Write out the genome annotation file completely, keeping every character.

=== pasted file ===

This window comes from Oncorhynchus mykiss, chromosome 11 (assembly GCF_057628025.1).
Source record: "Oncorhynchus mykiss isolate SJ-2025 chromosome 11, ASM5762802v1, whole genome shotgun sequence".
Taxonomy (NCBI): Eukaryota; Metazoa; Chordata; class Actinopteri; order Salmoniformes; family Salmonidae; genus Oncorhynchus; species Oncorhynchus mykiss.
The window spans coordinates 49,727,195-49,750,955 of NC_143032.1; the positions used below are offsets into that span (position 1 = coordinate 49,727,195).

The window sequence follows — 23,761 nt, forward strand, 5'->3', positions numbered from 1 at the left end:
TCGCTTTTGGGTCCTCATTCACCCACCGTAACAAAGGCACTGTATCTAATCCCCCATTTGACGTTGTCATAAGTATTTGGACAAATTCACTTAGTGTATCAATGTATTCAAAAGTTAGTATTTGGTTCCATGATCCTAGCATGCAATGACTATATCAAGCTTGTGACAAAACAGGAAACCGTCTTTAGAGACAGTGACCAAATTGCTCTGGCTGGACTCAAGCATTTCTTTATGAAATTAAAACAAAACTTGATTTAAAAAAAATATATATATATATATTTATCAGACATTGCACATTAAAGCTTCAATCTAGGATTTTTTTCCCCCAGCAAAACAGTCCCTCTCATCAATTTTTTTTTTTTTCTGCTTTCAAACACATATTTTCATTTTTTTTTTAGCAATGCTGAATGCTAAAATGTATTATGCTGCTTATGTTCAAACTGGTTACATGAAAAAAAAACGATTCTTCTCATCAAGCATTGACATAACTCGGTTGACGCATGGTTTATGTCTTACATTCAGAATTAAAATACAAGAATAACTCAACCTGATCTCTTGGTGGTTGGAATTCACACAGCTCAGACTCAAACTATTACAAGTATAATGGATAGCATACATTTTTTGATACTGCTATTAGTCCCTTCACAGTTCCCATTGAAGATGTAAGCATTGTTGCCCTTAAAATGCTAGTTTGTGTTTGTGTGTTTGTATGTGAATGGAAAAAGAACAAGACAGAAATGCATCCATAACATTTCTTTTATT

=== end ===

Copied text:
This window comes from Oncorhynchus mykiss, chromosome 11 (assembly GCF_057628025.1).
Source record: "Oncorhynchus mykiss isolate SJ-2025 chromosome 11, ASM5762802v1, whole genome shotgun sequence".
Taxonomy (NCBI): Eukaryota; Metazoa; Chordata; class Actinopteri; order Salmoniformes; family Salmonidae; genus Oncorhynchus; species Oncorhynchus mykiss.
The window spans coordinates 49,727,195-49,750,955 of NC_143032.1; the positions used below are offsets into that span (position 1 = coordinate 49,727,195).

The window sequence follows — 23,761 nt, forward strand, 5'->3', positions numbered from 1 at the left end:
TCGCTTTTGGGTCCTCATTCACCCACCGTAACAAAGGCACTGTATCTAATCCCCCATTTGACGTTGTCATAAGTATTTGGACAAATTCACTTAGTGTATCAATGTATTCAAAAGTTAGTATTTGGTTCCATGATCCTAGCATGCAATGACTATATCAAGCTTGTGACAAAACAGGAAACCGTCTTTAGAGACAGTGACCAAATTGCTCTGGCTGGACTCAAGCATTTCTTTATGAAATTAAAACAAAACTTGATTTAAAAAAAATATATATATATATATTTATCAGACATTGCACATTAAAGCTTCAATCTAGGATTTTTTTCCCCCAGCAAAACAGTCCCTCTCATCAATTTTTTTTTTTTTCTGCTTTCAAACACATATTTTCATTTTTTTTTTAGCAATGCTGAATGCTAAAATGTATTATGCTGCTTATGTTCAAACTGGTTACATGAAAAAAAAACGATTCTTCTCATCAAGCATTGACATAACTCGGTTGACGCATGGTTTATGTCTTACATTCAGAATTAAAATACAAGAATAACTCAACCTGATCTCTTGGTGGTTGGAATTCACACAGCTCAGACTCAAACTATTACAAGTATAATGGATAGCATACATTTTTTGATACTGCTATTAGTCCCTTCACAGTTCCCATTGAAGATGTAAGCATTGTTGCCCTTAAAATGCTAGTTTGTGTTTGTGTGTTTGTATGTGAATGGAAAAAGAACAAGACAGAAATGCATCCATAACATTTCTTTTATT